Hit 'n Strum is a charming Vancouver-shot feature
Starring Kirk Caouette and Michelle Harrison. Rating unavailable. Opens Friday, March 8, at the Fifth Avenue Cinemas
The title of this goodhearted, beautifully shot local feature, Hit ’n Strum, is a play on the hit-and-run incident with which it begins. And there’s some attempt to tie it to the main characters, a rigid financial type and a homeless musician who meets the business end of her Beemer.
That percussive intro is the biggest hint that first-time writer, director, and star Kirk Caouette spent many years as a stuntman in action movies. The only chase scenes here, though, involve the harried quest of our hitter, a striver named Stephanie (Michelle Harrison), to improve the hittee (an extra-gaunt Caouette), a bearded busker called Mike.
If you’re thinking Glen Hansard and Markéta Irglová in Once, you’re not far off—minus the chemistry and quirky insights. Performing his own tunes, the shaggy-haired filmmaker more strongly resembles Keith Carradine singing “I’m Easy” in Nashville, except the town is very much Vancouver and these songs could all be called “Difficult Me”. They’re melodious enough but sound less like crafted compositions than angry, two-chord philosophy lessons.
Mike has abandonment issues, explaining his initial refusal to let Stephanie lure him away from his mattress under the Georgia Viaduct. Sadly, her idea of mentorship consists only of dumb moves. In a funny scene with John Mann as an eager music-shop salesman, she blows almost four grand on a guitar similar to the one he already plays. (Nice product placement, Larrivée!)
She then lays out more time and money trying to get him into a recording industry that, frankly, doesn’t exist anymore.
Okay, maybe Ms. Big Shot doesn’t know that. But what does she know? In a tale ostensibly about the across-the-tracks transformation of two unlikely characters, Caouette forgot to give one of them a personality. Mike does hand Stephanie a drum, but he beats it in the end.
Mar 10, 2013 at 10:30am
I'm glad you mentioned Once...because that's exactly what I thought of. The cinematography was beautiful and there are some nice moments but the story was so implausible that I found myself getting pulled from the movie. At the Q&A afterward, Caoutte made a comment about Vancouver people not going to see Vancouver shot movies. The real reason, I think, is because the stories aren't strong enough. I didn't care about either of the two characters. To come back to Once, the reason that movie worked is because it was plausible that these two people's worlds could be intertwined. Stakes are set up for the characters. There's tension. We root for them. Those things are missing here. On the other hand, I really liked a lot of the music that was played. So, it was great to see out city in all it's beauty. For me, the story wasn't strong enough. Other people in the theatre seemed to really enjoy it though.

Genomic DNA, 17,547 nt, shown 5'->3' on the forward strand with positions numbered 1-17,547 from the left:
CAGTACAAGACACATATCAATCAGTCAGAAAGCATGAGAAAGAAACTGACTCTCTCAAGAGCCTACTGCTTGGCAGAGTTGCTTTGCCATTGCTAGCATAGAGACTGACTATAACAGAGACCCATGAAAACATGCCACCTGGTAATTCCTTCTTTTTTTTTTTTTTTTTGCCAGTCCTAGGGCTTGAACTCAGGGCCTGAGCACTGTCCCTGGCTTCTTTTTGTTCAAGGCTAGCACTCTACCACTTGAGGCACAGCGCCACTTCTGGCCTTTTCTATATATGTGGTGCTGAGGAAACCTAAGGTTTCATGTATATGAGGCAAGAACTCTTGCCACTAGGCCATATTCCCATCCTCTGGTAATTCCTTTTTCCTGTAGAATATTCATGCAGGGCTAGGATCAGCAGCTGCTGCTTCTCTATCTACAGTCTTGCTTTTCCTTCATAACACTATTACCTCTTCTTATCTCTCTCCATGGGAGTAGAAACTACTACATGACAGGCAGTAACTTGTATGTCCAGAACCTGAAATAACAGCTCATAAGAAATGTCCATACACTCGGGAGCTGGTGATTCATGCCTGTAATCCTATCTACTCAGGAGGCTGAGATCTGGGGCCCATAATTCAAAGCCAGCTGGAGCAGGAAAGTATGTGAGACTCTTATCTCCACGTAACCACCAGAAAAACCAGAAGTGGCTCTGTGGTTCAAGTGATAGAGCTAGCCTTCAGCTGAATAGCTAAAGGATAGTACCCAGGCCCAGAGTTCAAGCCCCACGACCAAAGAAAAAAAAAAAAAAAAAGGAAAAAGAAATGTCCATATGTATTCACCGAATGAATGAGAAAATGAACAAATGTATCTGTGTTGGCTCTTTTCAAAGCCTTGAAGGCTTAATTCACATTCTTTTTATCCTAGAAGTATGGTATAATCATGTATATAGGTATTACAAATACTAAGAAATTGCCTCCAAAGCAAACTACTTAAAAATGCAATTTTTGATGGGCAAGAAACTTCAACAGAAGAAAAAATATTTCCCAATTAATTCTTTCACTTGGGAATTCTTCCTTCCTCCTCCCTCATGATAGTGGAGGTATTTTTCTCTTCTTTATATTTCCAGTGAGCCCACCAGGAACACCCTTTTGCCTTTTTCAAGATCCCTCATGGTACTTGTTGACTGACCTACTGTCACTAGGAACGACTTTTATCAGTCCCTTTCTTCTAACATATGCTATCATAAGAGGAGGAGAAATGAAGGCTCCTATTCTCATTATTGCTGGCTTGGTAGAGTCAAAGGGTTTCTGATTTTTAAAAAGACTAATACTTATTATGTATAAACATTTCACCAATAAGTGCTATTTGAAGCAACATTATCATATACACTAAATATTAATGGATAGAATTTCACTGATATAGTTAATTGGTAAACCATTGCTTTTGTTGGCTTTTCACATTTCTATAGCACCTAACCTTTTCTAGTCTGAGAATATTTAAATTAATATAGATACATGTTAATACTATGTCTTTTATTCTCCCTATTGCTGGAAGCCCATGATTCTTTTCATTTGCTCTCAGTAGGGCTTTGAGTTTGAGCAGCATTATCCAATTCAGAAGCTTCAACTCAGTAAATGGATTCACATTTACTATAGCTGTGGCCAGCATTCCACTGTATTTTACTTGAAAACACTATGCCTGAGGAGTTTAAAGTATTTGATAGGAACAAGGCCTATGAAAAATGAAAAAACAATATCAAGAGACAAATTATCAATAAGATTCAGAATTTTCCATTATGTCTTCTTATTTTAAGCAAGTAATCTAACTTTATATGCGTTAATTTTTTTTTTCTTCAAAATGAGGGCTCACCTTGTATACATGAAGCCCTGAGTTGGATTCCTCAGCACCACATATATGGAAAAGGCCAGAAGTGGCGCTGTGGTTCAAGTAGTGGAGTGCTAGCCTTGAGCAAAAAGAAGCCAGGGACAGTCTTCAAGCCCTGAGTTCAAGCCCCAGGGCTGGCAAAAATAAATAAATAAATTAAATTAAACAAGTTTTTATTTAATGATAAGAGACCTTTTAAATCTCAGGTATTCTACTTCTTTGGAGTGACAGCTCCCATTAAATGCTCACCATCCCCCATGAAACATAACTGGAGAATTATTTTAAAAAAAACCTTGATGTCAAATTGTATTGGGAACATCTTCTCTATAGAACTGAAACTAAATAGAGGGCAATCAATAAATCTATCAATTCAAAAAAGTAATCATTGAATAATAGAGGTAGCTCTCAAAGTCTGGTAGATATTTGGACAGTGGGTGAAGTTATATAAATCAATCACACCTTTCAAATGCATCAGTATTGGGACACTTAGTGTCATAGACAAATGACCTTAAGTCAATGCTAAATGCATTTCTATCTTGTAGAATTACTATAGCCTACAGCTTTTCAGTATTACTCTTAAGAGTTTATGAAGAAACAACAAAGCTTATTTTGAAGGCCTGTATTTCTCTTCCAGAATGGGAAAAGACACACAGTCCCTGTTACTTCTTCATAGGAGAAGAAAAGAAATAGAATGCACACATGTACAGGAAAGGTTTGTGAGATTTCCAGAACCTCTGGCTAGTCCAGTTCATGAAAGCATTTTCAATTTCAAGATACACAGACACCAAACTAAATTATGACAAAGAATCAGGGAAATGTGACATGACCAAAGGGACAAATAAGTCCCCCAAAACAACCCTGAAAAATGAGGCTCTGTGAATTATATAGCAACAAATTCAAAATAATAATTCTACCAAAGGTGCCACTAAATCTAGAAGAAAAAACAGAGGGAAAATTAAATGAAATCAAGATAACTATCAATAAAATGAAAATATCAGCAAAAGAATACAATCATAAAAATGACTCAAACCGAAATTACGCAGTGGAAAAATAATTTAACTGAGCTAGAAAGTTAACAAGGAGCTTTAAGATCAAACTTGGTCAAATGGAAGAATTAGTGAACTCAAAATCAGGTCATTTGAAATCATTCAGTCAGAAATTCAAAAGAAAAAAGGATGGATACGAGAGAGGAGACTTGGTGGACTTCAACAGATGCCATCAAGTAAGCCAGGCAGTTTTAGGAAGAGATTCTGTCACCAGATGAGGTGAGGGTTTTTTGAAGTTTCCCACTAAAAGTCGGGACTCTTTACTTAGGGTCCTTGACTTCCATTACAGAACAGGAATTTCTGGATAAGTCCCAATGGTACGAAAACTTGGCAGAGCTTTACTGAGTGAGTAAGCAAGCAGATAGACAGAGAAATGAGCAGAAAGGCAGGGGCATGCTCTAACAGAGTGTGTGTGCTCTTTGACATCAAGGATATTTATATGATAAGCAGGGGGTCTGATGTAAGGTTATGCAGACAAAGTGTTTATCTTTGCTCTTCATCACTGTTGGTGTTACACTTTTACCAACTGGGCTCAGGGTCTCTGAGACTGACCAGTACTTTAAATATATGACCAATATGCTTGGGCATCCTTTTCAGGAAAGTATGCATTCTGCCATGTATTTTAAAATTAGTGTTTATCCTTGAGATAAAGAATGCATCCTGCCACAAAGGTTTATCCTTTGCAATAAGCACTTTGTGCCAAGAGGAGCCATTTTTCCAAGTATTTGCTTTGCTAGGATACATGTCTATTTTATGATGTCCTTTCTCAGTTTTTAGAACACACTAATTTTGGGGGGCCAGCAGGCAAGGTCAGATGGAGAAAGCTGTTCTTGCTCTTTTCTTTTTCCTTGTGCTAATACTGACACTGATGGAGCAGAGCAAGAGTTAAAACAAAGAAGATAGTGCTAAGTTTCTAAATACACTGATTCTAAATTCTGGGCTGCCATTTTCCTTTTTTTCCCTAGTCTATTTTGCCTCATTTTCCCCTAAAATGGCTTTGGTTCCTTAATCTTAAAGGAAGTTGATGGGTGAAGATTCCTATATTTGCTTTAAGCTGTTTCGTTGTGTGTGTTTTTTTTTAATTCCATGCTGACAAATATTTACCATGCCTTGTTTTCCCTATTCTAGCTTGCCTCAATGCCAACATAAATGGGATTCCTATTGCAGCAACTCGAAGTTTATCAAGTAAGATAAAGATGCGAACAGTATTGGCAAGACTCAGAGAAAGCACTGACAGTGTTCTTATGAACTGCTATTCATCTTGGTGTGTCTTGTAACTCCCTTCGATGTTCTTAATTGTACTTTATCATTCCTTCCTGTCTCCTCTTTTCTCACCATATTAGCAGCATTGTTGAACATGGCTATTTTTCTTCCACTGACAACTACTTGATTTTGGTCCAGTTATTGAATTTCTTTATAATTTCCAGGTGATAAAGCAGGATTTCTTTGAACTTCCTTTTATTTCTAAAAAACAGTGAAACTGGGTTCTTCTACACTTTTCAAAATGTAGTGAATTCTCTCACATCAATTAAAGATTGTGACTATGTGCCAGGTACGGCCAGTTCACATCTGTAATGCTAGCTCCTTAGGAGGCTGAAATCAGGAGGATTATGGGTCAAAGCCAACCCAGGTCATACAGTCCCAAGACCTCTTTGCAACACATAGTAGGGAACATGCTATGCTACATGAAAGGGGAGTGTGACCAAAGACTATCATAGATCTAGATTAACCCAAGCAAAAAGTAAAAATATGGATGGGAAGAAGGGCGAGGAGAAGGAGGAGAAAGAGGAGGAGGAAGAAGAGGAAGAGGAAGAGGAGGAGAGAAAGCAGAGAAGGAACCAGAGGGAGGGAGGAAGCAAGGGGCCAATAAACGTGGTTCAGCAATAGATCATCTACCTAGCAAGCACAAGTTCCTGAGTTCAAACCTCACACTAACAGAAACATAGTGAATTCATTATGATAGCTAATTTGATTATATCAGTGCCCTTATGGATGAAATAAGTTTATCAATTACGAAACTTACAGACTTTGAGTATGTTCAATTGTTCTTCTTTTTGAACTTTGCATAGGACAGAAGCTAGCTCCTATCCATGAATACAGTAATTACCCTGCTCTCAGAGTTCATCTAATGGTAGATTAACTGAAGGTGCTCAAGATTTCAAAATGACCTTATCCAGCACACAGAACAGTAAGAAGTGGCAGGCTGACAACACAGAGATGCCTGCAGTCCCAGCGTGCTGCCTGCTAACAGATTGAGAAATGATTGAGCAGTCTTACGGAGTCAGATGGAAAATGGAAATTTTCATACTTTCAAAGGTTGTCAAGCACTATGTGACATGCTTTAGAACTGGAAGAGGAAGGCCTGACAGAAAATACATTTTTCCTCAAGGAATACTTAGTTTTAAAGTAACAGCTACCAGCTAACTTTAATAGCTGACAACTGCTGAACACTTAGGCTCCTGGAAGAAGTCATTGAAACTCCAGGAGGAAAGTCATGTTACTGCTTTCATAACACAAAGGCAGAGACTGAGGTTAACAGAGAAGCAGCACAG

Mar 11, 2013 at 12:05pm
I really enjoyed watching Hit n' Strum on Saturday night. The theatre at the 5th Ave. Cinema was sold out and most of the cast and crew of the indie film were in attandance. The First Weekend Club did a great job of organizing the screening and after party where Kirk performed his orginal music from the film with the other cast members.
I think that we should applaud Kirk and his producing team for pulling off the production of this feature.
Mar 16, 2013 at 11:27pm
This movie is a love letter to Vancouver- so nice to see the city playing itself for a change. Perhaps I am biased as a female lawyer, but I identified with Stephanie's story and enjoyed the story of her intersection with a different and less transactional element of humanity. Mike was well played, and the music while simple was heartfelt. Well worth seeing, even if some elements were implausible. I really liked the movie, particularly the platonic relationship between the characters and the lack of any fairy tale resolution. Kudos to the author/actor/director for a job well done.
Apr 7, 2013 at 11:56pm
I totally bought into the fairytale thing here. I'm not usually a sucker for this kind of film but I found myself as one of the dozens of people in the audience wiping tears out of my eyes in the final ten minutes. This clunky little film snuck up on me and kicked me in the gut. I don't remember the last film that did that to me. Well done.